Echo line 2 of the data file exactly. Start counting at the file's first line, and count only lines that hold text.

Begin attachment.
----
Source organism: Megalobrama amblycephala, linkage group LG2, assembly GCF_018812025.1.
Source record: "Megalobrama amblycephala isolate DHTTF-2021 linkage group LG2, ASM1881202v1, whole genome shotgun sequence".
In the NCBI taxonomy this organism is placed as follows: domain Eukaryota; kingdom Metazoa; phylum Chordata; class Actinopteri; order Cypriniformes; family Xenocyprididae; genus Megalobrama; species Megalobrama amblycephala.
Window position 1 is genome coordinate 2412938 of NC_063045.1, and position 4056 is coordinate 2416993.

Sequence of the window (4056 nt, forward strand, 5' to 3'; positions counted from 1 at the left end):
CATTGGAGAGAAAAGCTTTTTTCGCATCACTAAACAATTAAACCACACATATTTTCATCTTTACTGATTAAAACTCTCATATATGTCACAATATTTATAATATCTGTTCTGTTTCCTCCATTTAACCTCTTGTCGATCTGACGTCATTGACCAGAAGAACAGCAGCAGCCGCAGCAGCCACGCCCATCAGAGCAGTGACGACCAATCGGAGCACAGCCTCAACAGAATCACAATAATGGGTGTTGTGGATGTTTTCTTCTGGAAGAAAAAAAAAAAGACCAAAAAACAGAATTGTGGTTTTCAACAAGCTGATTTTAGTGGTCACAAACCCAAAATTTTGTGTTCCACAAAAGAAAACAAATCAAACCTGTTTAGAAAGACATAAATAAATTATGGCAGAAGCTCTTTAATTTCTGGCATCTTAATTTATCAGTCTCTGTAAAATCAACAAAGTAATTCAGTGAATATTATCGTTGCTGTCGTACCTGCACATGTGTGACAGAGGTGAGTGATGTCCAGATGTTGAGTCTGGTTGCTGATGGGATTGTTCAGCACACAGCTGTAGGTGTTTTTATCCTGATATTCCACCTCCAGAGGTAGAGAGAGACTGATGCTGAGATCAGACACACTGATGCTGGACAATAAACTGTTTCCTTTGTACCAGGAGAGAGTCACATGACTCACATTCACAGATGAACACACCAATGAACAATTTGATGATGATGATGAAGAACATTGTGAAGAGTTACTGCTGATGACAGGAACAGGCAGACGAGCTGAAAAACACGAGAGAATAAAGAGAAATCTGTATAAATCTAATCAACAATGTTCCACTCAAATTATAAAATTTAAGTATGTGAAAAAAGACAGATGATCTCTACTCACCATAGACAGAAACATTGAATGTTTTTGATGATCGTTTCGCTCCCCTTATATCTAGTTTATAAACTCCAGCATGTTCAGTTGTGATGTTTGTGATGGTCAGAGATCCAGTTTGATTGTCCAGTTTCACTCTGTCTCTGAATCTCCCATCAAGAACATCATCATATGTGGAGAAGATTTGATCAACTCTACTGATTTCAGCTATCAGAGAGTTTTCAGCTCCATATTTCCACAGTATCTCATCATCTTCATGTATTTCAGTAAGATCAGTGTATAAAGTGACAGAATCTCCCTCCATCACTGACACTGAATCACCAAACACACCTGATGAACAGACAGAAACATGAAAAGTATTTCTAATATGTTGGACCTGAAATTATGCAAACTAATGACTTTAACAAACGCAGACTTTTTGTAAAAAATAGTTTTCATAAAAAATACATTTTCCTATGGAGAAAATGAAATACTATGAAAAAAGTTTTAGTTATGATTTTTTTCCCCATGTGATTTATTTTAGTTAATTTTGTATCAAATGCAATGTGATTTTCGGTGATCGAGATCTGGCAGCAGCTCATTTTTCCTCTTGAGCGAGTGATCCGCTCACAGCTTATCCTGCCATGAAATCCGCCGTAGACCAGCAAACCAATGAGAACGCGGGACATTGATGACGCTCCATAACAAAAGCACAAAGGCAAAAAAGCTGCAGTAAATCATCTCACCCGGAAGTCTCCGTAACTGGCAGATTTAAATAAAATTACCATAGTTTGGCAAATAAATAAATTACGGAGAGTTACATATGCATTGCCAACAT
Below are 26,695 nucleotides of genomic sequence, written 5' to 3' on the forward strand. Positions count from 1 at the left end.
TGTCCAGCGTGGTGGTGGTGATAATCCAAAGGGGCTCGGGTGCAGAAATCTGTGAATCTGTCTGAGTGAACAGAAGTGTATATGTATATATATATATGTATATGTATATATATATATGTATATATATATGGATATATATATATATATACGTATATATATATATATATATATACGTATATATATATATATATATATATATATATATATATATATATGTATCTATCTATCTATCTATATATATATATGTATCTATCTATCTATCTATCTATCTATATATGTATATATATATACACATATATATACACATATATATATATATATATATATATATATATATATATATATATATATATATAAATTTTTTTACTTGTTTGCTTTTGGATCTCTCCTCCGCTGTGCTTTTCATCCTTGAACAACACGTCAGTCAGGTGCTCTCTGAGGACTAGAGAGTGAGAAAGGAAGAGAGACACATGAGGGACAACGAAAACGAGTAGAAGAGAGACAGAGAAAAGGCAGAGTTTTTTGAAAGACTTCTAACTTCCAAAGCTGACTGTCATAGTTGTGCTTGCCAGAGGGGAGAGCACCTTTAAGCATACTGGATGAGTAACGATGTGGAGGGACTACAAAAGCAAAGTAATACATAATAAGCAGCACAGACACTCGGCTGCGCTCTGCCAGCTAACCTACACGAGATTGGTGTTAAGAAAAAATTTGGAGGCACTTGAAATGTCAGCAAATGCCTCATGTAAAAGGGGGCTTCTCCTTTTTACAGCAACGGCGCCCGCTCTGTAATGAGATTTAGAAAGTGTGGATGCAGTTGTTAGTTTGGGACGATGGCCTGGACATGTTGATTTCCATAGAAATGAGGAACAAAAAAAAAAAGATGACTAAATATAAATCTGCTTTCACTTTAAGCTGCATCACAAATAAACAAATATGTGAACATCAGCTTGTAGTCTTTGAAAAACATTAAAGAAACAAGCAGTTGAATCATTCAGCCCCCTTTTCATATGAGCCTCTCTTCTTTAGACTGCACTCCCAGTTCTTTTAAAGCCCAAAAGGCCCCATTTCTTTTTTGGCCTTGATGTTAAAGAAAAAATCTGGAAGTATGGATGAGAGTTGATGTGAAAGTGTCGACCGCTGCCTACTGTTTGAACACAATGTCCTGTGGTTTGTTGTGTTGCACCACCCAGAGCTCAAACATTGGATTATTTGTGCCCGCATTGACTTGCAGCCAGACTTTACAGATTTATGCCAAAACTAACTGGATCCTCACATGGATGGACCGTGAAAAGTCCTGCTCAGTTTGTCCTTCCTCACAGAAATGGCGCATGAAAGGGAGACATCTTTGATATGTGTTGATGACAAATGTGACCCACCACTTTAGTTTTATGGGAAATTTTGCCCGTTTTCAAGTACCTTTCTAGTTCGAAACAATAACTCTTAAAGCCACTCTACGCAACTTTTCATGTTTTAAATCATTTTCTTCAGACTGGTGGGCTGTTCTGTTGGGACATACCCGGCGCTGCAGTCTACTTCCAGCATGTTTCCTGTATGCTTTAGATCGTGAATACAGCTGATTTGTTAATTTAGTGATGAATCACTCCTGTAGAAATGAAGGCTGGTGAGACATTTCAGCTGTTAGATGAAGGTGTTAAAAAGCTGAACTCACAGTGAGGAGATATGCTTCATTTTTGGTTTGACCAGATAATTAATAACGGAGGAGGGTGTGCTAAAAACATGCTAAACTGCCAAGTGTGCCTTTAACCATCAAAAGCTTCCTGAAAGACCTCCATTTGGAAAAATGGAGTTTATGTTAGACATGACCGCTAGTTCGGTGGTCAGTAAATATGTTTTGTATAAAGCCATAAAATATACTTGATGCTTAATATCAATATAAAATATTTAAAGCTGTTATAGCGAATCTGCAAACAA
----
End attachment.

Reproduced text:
Source record: "Megalobrama amblycephala isolate DHTTF-2021 linkage group LG2, ASM1881202v1, whole genome shotgun sequence".